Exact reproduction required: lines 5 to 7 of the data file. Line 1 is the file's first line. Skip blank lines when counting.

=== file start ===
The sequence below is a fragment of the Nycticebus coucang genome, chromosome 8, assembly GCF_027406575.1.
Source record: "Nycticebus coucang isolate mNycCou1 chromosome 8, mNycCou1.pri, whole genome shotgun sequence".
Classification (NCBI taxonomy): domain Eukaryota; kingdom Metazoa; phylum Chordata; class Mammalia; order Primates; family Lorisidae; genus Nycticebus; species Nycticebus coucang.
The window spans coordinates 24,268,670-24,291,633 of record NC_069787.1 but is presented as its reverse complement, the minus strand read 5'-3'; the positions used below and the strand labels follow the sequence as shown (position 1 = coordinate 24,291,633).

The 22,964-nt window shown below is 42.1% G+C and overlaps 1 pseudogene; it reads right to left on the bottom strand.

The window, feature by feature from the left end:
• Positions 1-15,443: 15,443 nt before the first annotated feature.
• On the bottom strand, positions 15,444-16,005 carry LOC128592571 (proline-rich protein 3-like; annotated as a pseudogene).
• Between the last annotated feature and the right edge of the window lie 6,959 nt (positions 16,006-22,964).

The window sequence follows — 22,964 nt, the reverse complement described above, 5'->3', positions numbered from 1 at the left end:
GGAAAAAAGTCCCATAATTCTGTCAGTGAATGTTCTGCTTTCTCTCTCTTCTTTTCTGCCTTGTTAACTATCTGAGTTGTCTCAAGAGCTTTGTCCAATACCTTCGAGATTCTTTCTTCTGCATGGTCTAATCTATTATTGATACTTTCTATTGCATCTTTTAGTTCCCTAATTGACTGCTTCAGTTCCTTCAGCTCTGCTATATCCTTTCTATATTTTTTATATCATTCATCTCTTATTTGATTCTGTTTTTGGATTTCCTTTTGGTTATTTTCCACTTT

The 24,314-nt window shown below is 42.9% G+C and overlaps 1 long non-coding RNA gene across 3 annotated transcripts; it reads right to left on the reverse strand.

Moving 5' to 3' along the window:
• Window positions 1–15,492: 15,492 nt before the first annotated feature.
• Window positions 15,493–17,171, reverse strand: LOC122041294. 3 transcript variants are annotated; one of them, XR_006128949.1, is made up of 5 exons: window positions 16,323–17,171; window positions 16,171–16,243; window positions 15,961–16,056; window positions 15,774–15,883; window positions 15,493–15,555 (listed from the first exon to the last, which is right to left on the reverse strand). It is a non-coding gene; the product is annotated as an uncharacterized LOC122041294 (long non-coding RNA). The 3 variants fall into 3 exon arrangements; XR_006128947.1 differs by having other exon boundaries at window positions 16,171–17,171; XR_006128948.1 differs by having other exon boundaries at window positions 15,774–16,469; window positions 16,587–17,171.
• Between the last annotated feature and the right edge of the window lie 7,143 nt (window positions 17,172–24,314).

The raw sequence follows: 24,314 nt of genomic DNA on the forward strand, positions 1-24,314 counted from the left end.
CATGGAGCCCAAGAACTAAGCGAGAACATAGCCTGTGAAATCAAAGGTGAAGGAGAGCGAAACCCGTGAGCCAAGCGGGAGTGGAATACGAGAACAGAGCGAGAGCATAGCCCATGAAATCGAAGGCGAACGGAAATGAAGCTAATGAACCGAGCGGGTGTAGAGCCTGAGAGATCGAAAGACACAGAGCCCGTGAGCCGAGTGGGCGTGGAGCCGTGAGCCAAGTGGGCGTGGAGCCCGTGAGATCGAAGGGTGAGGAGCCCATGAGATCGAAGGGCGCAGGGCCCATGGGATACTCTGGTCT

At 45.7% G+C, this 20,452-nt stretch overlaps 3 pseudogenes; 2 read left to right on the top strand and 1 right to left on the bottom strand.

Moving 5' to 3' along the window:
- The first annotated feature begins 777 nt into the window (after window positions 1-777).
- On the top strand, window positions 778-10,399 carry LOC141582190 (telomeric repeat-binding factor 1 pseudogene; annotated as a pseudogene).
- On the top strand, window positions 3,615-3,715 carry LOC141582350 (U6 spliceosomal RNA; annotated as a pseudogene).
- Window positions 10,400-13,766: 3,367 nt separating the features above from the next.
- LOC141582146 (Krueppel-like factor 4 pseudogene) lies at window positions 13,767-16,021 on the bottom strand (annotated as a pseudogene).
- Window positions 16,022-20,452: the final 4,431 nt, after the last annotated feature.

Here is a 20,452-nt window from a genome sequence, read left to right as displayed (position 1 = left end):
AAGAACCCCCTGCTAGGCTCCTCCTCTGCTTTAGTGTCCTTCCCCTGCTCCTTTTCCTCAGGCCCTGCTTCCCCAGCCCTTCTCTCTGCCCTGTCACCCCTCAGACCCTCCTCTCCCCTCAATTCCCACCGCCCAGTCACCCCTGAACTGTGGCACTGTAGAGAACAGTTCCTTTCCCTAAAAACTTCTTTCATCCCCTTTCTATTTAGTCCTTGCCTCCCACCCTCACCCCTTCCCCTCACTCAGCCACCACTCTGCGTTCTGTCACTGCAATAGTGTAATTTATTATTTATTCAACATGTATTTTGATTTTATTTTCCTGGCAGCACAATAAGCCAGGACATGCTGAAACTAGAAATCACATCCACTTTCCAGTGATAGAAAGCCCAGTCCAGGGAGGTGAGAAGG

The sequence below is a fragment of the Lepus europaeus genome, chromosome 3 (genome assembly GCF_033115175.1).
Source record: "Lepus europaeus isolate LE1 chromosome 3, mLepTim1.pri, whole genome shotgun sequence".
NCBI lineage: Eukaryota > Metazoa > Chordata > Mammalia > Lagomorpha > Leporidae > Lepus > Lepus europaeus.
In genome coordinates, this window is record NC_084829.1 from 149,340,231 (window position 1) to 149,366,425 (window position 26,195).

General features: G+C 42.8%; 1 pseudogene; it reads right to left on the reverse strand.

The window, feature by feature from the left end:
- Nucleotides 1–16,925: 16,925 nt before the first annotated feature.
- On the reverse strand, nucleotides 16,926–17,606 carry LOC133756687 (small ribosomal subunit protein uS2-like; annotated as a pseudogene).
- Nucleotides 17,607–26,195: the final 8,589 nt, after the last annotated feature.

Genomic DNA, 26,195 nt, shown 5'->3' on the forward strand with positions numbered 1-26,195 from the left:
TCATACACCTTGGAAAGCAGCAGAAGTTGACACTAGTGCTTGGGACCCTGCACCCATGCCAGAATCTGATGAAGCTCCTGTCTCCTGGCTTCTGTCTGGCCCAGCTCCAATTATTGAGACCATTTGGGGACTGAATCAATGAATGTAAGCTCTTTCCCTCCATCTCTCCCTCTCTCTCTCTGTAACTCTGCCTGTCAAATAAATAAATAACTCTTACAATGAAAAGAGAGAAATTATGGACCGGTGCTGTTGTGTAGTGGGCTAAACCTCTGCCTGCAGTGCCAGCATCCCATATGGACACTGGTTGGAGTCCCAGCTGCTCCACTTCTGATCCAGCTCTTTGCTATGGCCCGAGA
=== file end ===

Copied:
The 22,964-nt window shown below is 42.1% G+C and overlaps 1 pseudogene; it reads right to left on the bottom strand.

The window, feature by feature from the left end:
• Positions 1-15,443: 15,443 nt before the first annotated feature.